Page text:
Island on Fire: The Revolt that Ended Slavery in the British Empire by Tom Zoellner (Harvard University Press)
Even during the pandemic, cable-tv watchers get a steady dose of commercials inviting them to thrill to the inclusive resorts of northwestern Jamaica, the sybaritic fun and games of Montego Bay, the pleasures of Sandals, Couples, Secrets and other playpens that employ roughly a quarter of the country’s workers.
Few whites who vacation there know the ugly origins of the island’s hedonism. Only those who venture into the town, or up into the wooded hills, will find markers of a long-ago Jamaica, a British colony where roughly 30,000 whites dominated more than 300,000 black slaves in a debased, decadent, sex-and-sugar-driven plantation culture described by one contemporary writer as the “Dunghill of the Universe.”
Tom Zoellner, politics editor of the Los Angeles Review of Books, writes in Island of Fire about the Jamaican slave revolt of 1831-32. It lasted just five weeks until brutally suppressed by British troops and colonial militias, but nonetheless sped the 1838 abolition of slavery in the British Empire. Zoellner appears to have read everything available about what the locals called the Christmas Rebellion. The result is a nuanced, textured, readable history that rightly gives the Jamaican slaves of 1831 their rightful place of honor in history, and reminds us of both the outrages and subtleties of colonial slave culture.
Far more has been written about Toussaint Louverture’s Haitian revolution and Nat Turner’s revolt, also in 1831, than about the Jamaican uprising. Zoellner therefore wisely takes nothing for granted, offering a comprehensive account. He provides a detailed description of Jamaican society and the state of British abolitionism before, during and after the revolt. He pulls together as full a blow-by-blow account as possible of the actual rebellion, with its burnings of some 145 estate houses across 70 miles of northwestern Jamaica, given the incomplete sources available and their weighting on the side of the white colonists. He zeroes in with surgical precision on almost every aspect of the uprising necessary to understand it: the vicious treatment of slaves by the white colonials, but with “unpredictable alliances and rivalries” among them; the Jamaican journalism of the time, divided in its loyalties; the role of Protestant missionaries; the corrupt power of the West Indian planters in Britain’s Parliament; and the “sugar abstinence” movement that helped turn the British public against slavery.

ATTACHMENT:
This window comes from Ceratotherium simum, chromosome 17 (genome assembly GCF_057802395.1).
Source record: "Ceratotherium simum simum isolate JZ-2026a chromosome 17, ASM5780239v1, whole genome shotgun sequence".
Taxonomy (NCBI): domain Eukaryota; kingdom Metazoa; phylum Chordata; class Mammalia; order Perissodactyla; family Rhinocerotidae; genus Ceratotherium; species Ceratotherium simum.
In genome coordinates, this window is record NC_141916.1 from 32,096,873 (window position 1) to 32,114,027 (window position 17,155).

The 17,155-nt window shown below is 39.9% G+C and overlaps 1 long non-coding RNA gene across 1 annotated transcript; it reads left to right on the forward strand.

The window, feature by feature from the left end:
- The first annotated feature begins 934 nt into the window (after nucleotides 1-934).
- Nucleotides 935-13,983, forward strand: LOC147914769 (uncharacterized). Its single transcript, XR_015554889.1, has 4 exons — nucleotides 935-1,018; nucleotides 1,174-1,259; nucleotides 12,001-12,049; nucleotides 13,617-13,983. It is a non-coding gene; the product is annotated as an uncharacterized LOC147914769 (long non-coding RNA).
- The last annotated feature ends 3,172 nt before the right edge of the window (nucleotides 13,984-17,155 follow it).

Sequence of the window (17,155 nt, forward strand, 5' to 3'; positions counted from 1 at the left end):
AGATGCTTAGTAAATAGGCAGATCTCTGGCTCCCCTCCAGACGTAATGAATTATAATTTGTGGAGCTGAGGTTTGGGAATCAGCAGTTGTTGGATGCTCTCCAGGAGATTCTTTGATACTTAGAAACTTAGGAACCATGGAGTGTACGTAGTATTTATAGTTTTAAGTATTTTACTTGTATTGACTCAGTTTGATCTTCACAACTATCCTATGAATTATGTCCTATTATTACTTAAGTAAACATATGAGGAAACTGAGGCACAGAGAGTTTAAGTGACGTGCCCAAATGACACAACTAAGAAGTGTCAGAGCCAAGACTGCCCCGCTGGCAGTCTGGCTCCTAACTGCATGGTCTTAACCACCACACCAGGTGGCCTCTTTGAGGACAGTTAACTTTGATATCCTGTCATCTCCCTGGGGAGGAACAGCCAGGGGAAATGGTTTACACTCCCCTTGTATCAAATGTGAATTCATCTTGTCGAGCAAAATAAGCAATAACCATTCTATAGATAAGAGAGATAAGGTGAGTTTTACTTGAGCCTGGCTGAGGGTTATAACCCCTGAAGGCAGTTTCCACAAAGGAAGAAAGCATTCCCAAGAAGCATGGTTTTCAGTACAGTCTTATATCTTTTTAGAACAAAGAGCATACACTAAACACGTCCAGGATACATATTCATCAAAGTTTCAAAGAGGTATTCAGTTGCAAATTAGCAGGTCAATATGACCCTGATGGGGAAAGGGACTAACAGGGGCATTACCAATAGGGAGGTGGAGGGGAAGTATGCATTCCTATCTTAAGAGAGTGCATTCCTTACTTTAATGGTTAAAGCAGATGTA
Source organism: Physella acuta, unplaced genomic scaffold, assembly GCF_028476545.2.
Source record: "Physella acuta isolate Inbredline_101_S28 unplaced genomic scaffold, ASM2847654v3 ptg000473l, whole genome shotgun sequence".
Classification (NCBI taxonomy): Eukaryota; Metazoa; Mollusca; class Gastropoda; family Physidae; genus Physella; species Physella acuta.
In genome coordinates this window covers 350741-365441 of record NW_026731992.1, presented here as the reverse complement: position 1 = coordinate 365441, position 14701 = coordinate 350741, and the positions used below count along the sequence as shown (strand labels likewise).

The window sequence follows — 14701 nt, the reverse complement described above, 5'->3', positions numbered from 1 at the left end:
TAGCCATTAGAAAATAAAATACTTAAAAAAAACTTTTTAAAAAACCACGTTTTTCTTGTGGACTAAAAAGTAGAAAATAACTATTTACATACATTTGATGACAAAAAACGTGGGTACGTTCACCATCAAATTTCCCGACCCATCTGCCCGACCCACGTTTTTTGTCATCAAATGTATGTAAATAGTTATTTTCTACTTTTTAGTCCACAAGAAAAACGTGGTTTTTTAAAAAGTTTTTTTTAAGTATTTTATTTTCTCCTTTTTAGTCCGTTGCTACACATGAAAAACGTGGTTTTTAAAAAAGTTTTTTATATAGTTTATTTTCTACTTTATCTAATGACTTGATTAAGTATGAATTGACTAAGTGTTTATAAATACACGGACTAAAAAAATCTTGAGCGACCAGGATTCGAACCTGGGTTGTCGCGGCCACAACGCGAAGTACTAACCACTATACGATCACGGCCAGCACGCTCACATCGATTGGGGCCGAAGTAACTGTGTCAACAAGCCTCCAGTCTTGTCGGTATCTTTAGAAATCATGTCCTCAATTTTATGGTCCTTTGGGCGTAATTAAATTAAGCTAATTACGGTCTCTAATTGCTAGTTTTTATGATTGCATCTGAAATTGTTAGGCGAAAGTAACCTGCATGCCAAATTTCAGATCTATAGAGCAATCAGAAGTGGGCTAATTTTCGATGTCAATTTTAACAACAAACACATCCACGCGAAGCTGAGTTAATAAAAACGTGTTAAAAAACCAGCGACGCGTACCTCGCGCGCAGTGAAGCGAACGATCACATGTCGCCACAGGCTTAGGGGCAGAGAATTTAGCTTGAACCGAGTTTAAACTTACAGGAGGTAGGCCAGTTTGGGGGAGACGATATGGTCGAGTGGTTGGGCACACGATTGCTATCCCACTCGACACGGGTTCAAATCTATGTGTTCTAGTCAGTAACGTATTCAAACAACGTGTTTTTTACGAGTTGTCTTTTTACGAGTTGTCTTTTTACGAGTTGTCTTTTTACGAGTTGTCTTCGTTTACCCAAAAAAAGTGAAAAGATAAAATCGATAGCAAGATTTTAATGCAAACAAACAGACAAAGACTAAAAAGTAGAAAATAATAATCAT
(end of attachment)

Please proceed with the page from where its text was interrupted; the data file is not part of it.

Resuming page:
Zoellner’s hero is Samuel Sharpe, an educated slave and inspirational Baptist deacon whose goal as leader of the rebellion “was not to overthrow white rule, but only to end the practice of forced labor.” Sharpe declared that “life was not to be sacrificed, except in self-defense,” but the revolt evolved into violence anyway. By the time British troops and colonial militias defeated it, they’d killed 200 slaves and executed 340 more, including Sharpe. The British hanged him on a Montego Bay square after he declared, “I would rather die upon yonder gallows than live in slavery.” Zoellner extols him as a forerunner of Martin Luther King Jr. and Gandhi, and notes, in support of that judgment, that the slaves, by the best estimates, killed only 14 whites. Today the “Rt. Excellent” Samuel Sharpe’s image appears on the Jamaican $50 bill.
Many 21st-century white tourists and sybarites identify Jamaica with its adults-only resorts and fine beaches. Music lovers think of Bob Marley and reggae. Those who read Island on Fire should also turn to Marlon James’s superb novel, The Book of Night Women (2009), which brings the slave culture Zoellner dissects to vivid, excruciating life. Readers of either book will have a hard time ever seeing the island from a single angle again, knowing the tragedies that occurred there.